It wasn’t just about battling a match of the kings with the pomp and glitz of royalty. Rather it was fighting for a national pride.
The Hackett British Army dwelled into a competitive friendly game against the Indian Armed Forces, to commemorate 100 years of the end of world war I, when Indians played a major role in the British army. This was hosted at La Pegasus Polo Center in Gurgaon.
The match began with Sir Dominic Asquith, KCMG British High Commissioner to India, threw in the ball for the players, signalling to commence the game. He remarked, “I have been seeing this match for three years now, but it has been nothing like this before. The grandstand, the preparation and the teams are all remarkable.” Keeping the game tied closely, both the teams galloped fast to strike and defend the early attempts. However, the Indian Armed Forces showed great performance by lifting the British High Commissioner’s Cup at 7-5.
Polo in India has been synonymous with royalty, or the Indian Army, and not to mention the fancy hats and the pearls – a close-knit fraternity where everybody knows everybody. Even within the Army’s structured hierarchies, it is the Armoured Corps (the erstwhile cavalry) officers who have the best access, their children growing up watching polo matches like most do school football. Polo teams have specifically derived a number of officers from 61 Cavalry, one of the world’s last remaining non-ceremonial mounted regiments, and one that has seen many generations of individual families.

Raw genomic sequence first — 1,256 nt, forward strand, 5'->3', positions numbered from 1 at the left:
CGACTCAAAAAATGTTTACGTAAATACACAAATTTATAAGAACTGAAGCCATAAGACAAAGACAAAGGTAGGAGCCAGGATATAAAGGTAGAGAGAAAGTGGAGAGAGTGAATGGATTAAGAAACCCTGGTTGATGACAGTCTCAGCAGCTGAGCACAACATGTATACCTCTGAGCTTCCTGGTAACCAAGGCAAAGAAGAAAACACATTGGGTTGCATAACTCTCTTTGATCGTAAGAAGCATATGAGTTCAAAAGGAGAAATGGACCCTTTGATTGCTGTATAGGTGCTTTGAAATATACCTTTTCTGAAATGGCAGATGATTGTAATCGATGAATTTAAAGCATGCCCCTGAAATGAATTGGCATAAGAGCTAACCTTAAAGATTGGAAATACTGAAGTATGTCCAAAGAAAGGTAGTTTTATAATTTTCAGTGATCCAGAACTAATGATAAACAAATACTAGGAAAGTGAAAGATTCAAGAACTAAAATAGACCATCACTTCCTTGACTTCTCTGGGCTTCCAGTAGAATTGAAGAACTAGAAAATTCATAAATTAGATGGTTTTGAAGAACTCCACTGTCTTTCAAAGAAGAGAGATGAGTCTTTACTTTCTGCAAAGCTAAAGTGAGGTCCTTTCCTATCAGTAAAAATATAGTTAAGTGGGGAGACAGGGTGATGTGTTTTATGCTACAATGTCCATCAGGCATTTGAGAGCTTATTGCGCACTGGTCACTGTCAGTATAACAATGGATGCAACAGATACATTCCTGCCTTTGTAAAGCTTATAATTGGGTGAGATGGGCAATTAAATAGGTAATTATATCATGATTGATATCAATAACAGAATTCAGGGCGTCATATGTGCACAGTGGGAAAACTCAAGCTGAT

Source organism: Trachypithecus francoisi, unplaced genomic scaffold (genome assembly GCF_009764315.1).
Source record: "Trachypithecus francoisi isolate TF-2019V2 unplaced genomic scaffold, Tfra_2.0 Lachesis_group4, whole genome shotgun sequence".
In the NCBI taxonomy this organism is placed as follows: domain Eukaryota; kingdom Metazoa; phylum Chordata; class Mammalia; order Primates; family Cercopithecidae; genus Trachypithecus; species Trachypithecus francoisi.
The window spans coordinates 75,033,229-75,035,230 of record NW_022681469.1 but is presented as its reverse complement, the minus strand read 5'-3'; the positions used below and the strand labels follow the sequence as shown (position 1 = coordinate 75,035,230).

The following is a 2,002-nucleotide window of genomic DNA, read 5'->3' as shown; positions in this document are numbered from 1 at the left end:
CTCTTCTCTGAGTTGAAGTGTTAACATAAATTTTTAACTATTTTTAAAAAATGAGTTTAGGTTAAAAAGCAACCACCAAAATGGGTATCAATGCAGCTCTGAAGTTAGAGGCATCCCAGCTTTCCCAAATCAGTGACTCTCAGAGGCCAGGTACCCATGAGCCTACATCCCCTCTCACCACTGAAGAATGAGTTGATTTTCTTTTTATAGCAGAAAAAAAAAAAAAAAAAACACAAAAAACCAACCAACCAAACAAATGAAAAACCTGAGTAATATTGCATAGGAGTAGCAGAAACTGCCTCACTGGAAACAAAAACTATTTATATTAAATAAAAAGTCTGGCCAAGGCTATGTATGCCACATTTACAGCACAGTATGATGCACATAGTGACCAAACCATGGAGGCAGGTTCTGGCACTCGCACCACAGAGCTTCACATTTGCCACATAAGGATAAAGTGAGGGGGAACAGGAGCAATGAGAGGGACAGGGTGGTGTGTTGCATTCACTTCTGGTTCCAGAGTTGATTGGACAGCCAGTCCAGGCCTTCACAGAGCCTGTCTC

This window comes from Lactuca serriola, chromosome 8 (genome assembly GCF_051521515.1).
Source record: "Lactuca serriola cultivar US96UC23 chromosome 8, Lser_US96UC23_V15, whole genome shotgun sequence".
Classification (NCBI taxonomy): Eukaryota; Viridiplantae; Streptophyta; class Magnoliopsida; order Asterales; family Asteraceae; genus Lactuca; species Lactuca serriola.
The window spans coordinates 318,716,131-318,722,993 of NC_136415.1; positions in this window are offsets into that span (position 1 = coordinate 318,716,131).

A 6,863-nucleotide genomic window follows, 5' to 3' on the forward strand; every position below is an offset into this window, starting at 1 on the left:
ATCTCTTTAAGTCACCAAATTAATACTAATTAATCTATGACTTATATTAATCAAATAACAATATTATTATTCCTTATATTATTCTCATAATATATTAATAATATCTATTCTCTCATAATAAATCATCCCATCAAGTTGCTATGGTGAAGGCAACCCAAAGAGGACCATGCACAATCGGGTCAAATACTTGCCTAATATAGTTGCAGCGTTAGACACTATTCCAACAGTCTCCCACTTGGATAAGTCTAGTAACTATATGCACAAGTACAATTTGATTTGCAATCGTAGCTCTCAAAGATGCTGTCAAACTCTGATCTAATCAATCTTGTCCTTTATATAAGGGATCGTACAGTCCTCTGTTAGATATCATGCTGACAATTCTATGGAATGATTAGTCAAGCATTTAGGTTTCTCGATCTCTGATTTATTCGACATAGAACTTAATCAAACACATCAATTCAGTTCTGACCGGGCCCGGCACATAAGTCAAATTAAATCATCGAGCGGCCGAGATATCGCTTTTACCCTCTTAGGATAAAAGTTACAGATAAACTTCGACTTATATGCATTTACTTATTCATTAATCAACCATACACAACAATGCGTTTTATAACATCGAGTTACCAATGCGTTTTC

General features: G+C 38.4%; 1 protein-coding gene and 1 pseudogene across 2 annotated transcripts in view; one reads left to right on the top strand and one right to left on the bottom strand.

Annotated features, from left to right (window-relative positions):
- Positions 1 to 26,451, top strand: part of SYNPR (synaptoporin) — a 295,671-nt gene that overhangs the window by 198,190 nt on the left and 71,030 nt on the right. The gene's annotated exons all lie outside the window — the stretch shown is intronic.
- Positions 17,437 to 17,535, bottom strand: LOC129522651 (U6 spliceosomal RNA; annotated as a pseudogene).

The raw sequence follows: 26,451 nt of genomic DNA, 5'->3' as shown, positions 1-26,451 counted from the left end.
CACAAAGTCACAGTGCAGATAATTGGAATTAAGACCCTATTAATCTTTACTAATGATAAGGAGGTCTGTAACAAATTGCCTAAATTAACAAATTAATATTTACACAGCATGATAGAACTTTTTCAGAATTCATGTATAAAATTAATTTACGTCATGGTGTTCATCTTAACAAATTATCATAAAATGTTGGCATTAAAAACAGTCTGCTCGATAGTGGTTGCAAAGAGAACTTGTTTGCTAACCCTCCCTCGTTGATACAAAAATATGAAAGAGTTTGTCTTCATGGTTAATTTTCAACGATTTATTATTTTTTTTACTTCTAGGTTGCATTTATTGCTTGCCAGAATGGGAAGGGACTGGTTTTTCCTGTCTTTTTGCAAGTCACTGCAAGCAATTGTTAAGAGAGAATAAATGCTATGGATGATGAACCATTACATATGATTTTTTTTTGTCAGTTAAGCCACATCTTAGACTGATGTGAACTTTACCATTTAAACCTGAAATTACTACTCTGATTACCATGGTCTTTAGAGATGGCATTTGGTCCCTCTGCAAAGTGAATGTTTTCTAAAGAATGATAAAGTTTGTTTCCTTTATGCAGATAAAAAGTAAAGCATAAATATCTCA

However, things are fast changing with widespread opportunities and polo is being seen as a sport rather than the king of games and game of kings. A couple of decades ago, if you wanted to ride, you would have to own a horse. All this changed in the ’90s, with the rise of polo clubs. Today, there are schools investing in the sport, pushing this change. La Pegasus Polo Centre, owned by Sanjay Jindal of Jindal Drugs, and helmed by Col Sirohi has developed a full-fledged polo academy on the outskirts of Gurgaon. The first of its kind in India, it is set across 300 acres, with 60 horses, and is the only one to get accredited by the Asociación Argentina de Polo (AAP) — which, in its 96-year history, has so far accredited facilities only within Argentina (considered the world’s number one polo playing nation), says Col Sirohi.
While the facility is not in the heart of town — and takes you across dirt tracks, past Haryanvi women milking cows, and turbaned men smoking hookahs — it is accessible if you live in the suburbs.
It is understood, for about Rs 14,000, you will get 12 classes a month, and when you are ready to buy a horse, there are stabling facilities that include grooming, feeding, and vet cover at Rs 25,000 a month.
The center, formerly known as the Gurgaon Polo and Equestrian Club, is located at the foothills of the Aravalli hills and is spread across 300 acres, making it the largest private Polo and Equestrian facility in the country.